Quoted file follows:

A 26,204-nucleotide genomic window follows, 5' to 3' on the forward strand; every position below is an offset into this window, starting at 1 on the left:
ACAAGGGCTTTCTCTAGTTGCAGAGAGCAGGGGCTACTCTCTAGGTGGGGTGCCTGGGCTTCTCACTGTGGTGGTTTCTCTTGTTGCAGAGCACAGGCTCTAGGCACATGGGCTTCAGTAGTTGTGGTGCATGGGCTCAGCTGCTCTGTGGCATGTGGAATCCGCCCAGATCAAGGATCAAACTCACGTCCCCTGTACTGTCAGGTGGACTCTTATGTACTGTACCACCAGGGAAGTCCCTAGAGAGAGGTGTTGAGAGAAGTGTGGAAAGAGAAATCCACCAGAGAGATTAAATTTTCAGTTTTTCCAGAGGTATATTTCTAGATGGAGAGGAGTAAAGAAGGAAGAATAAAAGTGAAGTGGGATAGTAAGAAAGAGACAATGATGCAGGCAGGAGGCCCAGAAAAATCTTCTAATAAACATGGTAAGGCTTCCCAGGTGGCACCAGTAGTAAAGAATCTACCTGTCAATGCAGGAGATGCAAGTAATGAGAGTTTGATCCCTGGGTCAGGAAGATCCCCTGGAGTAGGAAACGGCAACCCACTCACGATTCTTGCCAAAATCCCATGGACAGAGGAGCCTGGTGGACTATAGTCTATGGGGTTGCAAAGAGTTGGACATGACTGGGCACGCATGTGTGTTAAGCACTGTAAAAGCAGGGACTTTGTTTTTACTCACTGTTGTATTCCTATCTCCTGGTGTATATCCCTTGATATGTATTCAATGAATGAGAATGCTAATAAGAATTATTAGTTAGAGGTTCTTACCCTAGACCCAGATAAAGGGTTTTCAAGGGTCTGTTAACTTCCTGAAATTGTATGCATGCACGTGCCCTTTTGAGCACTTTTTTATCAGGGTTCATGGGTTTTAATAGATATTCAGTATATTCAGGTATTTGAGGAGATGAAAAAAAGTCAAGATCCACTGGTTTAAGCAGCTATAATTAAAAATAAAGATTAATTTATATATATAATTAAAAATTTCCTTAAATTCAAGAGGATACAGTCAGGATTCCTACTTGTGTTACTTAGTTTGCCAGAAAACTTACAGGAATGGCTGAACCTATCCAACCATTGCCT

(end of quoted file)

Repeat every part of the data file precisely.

A 26,204-nucleotide genomic window follows, 5' to 3' on the forward strand; every position below is an offset into this window, starting at 1 on the left:
ACAAGGGCTTTCTCTAGTTGCAGAGAGCAGGGGCTACTCTCTAGGTGGGGTGCCTGGGCTTCTCACTGTGGTGGTTTCTCTTGTTGCAGAGCACAGGCTCTAGGCACATGGGCTTCAGTAGTTGTGGTGCATGGGCTCAGCTGCTCTGTGGCATGTGGAATCCGCCCAGATCAAGGATCAAACTCACGTCCCCTGTACTGTCAGGTGGACTCTTATGTACTGTACCACCAGGGAAGTCCCTAGAGAGAGGTGTTGAGAGAAGTGTGGAAAGAGAAATCCACCAGAGAGATTAAATTTTCAGTTTTTCCAGAGGTATATTTCTAGATGGAGAGGAGTAAAGAAGGAAGAATAAAAGTGAAGTGGGATAGTAAGAAAGAGACAATGATGCAGGCAGGAGGCCCAGAAAAATCTTCTAATAAACATGGTAAGGCTTCCCAGGTGGCACCAGTAGTAAAGAATCTACCTGTCAATGCAGGAGATGCAAGTAATGAGAGTTTGATCCCTGGGTCAGGAAGATCCCCTGGAGTAGGAAACGGCAACCCACTCACGATTCTTGCCAAAATCCCATGGACAGAGGAGCCTGGTGGACTATAGTCTATGGGGTTGCAAAGAGTTGGACATGACTGGGCACGCATGTGTGTTAAGCACTGTAAAAGCAGGGACTTTGTTTTTACTCACTGTTGTATTCCTATCTCCTGGTGTATATCCCTTGATATGTATTCAATGAATGAGAATGCTAATAAGAATTATTAGTTAGAGGTTCTTACCCTAGACCCAGATAAAGGGTTTTCAAGGGTCTGTTAACTTCCTGAAATTGTATGCATGCACGTGCCCTTTTGAGCACTTTTTTATCAGGGTTCATGGGTTTTAATAGATATTCAGTATATTCAGGTATTTGAGGAGATGAAAAAAAGTCAAGATCCACTGGTTTAAGCAGCTATAATTAAAAATAAAGATTAATTTATATATATAATTAAAAATTTCCTTAAATTCAAGAGGATACAGTCAGGATTCCTACTTGTGTTACTTAGTTTGCCAGAAAACTTACAGGAATGGCTGAACCTATCCAACCATTGCCT